Ordinances adopted on September 15, 1820 created a new permanent organization, the Bardenas Board, composed of three representatives of municipalities and one alternate, renewable every three years at a meeting held by the community (Community General Board).

 

In 1872 the lawyers F.Sánchez-Asso and M. Martínez-Francés published a compilation of the legal documents regarding the Community in book form . The purpose of this book was to ensure that Bardenas should not be included in the Inventory of State Property and thus to prevent from a possible sale based on the Confiscation Act of 1855.

 

The Ordinances of February 8, 1882, more systematic than before, defined the competence of three organs: the General Meeting (Junta General) or meeting of representatives of the people held every 3 years, the Standing Committee (Comisión permanente) with 5 members, and its President.

 

The economic use of Bardenas changed between 1880 and 1930 because the diffusion of new plows and chemical fertilizers led to the expansion of agriculture at the expense of livestock. The cultivated area increased from 3,807 hectares in 1894 to 19,111 hectares in 1948. The participation of individuals and villages in that land appropriation was highly unequal. The nearest villages (Arguedas, Cabanillas, Caparroso, Carcastillo, Fustiñana, Mélida and Valtierra) had their lands broken up far more than the seven villages and the two valleys of Roncal and Salaza, of which lands were sometimes not broken up at all. For some individuals this meant extensions of 180 up to 260 hectares. This led to clashes and culminated in the lawsuit filed in 1926 before the Court, requesting the territory of the Community to be divided into lots and property awarded to each of the 21 municipalities. The Tudela court's ruling, July 20, 1928 (being in favour of the requested division), was appealed to the High Court of Pamplona, which finally reversed its sentence of 24 January 1930. The Supreme Court upheld in a ruling dated November 29, 1930 that the State had never lost their right to property and therefore could not access their division.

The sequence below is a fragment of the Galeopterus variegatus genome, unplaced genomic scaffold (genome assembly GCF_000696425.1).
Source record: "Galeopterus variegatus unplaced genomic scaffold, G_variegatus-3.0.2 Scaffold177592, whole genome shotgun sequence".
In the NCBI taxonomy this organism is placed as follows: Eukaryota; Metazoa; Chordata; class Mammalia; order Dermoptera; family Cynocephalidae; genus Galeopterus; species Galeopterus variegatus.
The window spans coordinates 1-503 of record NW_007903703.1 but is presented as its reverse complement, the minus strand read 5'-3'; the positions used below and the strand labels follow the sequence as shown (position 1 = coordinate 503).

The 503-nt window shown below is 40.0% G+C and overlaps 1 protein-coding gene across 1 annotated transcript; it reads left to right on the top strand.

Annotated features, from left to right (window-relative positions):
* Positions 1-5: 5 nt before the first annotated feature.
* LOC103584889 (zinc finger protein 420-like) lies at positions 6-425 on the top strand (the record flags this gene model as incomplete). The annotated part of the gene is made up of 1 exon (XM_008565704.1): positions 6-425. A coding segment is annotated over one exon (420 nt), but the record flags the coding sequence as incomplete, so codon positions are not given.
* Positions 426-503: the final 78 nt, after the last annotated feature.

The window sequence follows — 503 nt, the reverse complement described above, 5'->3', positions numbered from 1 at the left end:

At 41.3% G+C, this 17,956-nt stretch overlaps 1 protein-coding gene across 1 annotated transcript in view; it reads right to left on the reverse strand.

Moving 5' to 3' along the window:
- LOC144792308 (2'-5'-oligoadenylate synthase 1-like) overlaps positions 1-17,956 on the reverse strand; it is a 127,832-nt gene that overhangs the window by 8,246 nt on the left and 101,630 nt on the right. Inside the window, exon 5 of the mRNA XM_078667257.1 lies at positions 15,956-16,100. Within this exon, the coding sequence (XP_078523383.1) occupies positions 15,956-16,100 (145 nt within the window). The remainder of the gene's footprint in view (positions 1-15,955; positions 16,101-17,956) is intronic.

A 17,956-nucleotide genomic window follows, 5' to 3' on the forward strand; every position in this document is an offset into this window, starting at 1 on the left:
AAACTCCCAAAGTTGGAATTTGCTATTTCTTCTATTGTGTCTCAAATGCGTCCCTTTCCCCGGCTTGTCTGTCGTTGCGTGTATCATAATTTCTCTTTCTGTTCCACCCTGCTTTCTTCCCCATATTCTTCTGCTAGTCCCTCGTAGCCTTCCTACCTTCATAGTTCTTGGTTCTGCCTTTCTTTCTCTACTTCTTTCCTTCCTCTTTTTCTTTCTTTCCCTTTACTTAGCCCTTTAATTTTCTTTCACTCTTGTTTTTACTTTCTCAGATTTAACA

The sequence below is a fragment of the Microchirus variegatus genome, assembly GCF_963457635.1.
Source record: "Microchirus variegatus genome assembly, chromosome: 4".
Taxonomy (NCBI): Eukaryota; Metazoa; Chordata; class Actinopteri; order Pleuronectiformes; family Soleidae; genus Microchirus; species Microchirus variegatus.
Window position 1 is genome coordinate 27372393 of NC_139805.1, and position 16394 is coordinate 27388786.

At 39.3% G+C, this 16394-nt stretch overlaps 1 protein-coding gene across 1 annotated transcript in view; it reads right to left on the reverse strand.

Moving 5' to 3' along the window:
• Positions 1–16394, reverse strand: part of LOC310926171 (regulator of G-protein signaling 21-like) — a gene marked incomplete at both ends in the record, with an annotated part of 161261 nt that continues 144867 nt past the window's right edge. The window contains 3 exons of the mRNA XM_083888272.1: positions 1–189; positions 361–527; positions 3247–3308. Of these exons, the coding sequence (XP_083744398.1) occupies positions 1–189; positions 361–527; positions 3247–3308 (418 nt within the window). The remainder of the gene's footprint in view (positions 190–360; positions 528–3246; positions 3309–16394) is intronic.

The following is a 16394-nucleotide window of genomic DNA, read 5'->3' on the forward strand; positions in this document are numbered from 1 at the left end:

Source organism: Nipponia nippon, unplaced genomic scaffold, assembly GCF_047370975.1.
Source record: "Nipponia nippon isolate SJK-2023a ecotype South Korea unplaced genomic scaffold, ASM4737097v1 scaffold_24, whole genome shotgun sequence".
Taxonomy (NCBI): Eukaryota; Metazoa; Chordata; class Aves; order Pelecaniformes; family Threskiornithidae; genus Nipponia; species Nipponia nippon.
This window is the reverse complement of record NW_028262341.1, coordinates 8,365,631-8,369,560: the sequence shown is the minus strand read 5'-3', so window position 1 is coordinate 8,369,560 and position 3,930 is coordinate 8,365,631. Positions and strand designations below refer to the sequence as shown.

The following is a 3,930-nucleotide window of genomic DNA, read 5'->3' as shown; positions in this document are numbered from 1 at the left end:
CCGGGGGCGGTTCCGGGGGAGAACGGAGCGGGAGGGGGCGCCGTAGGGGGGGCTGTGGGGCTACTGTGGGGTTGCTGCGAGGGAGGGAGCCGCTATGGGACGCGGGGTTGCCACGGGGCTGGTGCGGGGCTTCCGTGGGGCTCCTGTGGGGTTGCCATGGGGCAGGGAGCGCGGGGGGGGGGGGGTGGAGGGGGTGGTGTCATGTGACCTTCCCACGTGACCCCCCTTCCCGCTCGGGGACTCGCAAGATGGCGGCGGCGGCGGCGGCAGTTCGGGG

On June 9, 1951, Community Bardenas signed with the Air Force a deed of assignment of rights over an area of 1,710 hectares destined for use as military polygon shooting and bombing in exchange for an annual rent of 20,000 pesetas for 25 years.

 

The State, through Royal Decree 3142/1979, finally handed over the ownership of the Bardenas territory to the Bardenas-Reales Community

 

On 6 April 1999 most of the territory of Bardenas (39.273 hectares) was declared a Natural Park by the Government of Navarre, and became a UNESCO Biosphere Reserve according to a statement of November 7, 2000.

Membership

Numbers of members (specified)

Recognized members of the Community of Bardenas were and are local communities, not individuals. There are 22 entities: the municipalities of Tudela, Corella, Arguedas, Buñuel, Cabanillas, Cadreita, Caparroso, Carcastillo, Cortes, Falces, Funes, Fustiñana, Marcilla, Mélida, Milagro, Peralta, Santacara, Valtierra and Villafranca, the Cistercian monastery of La Oliva, the Roncal Valley community (composed of seven municipalities: Burgui, Garde, Isaba, Roncal, Uztarroz, Urzainqui, and Vidángoz) and the Salazar Valley Community (consisting of 15 villages that make up the municipalities of Izalzu, Ochagavía, Ezcároz, Oronz, Jaurrieta, Esparza, Sarriés, Güesa and Gallués).

Membership attainable for every one, regardless of social class or family background?

All the neighbors of the villages cited were entitled to use Bardenas resources within the limits established by the ordinances.

Specific conditions for obtaining membership? (Entrance fee, special tests etc.)

The ordinance of 1575 ordered chapter 37) the payment of a fee from stockbreeders who wanted to join the mesta.